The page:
The Spaniard had to secure Ferrari's first win on home soil since 2006 the hard way after a sluggish start.
Alonso is back in the title hunt after Monza win
MONZA, ITALY // During qualifying he had spoken about the need to be calm, but that was not an option in the race. Fernando Alonso won his first Italian Grand Prix as a Ferrari driver yesterday and had to do it the hard way. Jenson Button (McLaren-Mercedes) beat Alonso off the line, and the Spaniard responded with a brutal, but vain, defensive chop. The two cars touched lightly as they negotiated the subsequent right-left complex, and Alonso lost just enough momentum to allow teammate Felipe Massa to draw alongside. The Ferraris were still almost as one when they reached the second chicane, but Alonso had the advantageous inside line.
Just behind, points leader Lewis Hamilton (McLaren) tried to usurp Massa, too, but succeeded only in driving straight into the Ferrari's side pod. The impact broke the McLaren's front-right suspension, something of which Hamilton appeared unaware until he slithered irretrievably into the gravel at the following corner. It was the first serious error he has made all year. "I'm sure," said Martin Whitmarsh, the McLaren team principal, "that Lewis will realise it wasn't the right thing to do when he watches a slo-mo replay on TV, but he's an aggressive racing driver who has to make split-second decisions and I wouldn't want to change that."
The incidents behind enabled Button to build a small lead on the opening lap, but Alonso was soon back on his tail - and glorious to watch. The Ferrari's body language was exquisite through the 190kph Parabolica corner that leads on to the main straight. "I thought I could perhaps pass him if I got a better exit from Parabolica," Alonso said, "but Jenson was driving superbly and didn't make any mistakes."
In the end the race was decided during the mandatory tyre changes. Button pitted on lap 35 and Alonso followed suit one lap later: both stops were quick, but the Ferraris was fractionally faster and the two cars were almost side by side as Alonso rejoined. The Spaniard had the inside line at the turn, however, and that was enough to cement the pass. On a clear track the Ferrari was marginally faster and the new leader was able to edge away during the balance of the race.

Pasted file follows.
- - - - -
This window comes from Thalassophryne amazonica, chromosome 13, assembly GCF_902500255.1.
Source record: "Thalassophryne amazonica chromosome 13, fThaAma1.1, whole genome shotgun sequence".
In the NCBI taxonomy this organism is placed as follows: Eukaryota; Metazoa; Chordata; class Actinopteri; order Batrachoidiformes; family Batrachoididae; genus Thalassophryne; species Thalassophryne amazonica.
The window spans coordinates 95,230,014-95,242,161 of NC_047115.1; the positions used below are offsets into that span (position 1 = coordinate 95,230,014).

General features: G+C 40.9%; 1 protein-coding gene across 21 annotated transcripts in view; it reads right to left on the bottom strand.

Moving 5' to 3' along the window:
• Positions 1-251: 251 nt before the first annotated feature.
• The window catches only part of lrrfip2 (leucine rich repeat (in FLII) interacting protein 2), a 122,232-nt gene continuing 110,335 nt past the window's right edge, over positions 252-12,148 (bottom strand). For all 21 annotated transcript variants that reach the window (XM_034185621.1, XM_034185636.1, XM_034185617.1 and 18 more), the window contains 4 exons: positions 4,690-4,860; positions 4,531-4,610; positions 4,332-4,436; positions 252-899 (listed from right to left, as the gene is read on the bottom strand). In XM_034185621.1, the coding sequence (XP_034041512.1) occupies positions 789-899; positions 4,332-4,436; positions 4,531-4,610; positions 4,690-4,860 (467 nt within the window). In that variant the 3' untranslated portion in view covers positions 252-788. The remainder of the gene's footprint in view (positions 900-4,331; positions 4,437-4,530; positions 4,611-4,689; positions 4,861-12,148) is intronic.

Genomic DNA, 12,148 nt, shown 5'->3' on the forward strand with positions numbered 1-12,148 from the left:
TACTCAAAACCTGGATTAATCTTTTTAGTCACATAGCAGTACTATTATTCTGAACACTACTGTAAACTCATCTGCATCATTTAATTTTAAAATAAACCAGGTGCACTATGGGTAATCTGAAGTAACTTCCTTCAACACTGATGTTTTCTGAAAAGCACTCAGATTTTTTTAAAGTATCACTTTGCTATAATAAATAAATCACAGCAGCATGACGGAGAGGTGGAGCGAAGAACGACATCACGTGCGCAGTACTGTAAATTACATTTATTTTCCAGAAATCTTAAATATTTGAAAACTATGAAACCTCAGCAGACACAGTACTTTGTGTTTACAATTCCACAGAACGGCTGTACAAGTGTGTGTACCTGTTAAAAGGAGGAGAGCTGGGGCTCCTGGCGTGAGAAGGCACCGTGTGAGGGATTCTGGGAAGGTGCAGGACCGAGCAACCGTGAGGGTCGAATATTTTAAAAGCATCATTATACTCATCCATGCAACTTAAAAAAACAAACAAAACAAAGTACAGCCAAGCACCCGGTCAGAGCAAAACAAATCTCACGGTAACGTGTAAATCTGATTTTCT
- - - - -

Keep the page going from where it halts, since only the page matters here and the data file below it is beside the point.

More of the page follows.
"We had to make our pit stop when we did," Whitmarsh said, "because some of the cars behind had switched to the harder tyre and at that stage of the race it appeared to be the faster option. It appeared to be the right moment to change and I'm sure our tactics were right. Unfortunately, though, so were Ferrari's." The Monza crowd went suitably bananas as Alonso crossed the line; he compared the crowd reaction to the one that followed his only Spanish GP victory, in 2006.
"I think we made the right decisions at the right times today," he said. "It's a very special feeling and quite hard to put into words." Button conceded he was a little disappointed with the result, although he is now back in the thick of the title fight. "Mentally, that was a very tough race, because I never knew quite how far behind Fernando was," he said. "It's hard to judge when the mirrors are shaking so much. Ultimately, I feel the race was lost just after our tyre stop. I didn't have much grip on my out lap and that probably made the difference."
Massa remained third all afternoon, while Sebastian Vettel (Red Bull-Renault) capitalised on an unusual strategy to take fourth, ahead of Nico Rosberg (Mercedes GP) and teammate Mark Webber. Sixth place was enough to restore Webber's championship lead, but the leading quintet are now separated by only 24 points - less than one race victory - with five grands prix to go. There has never been a season quite like it.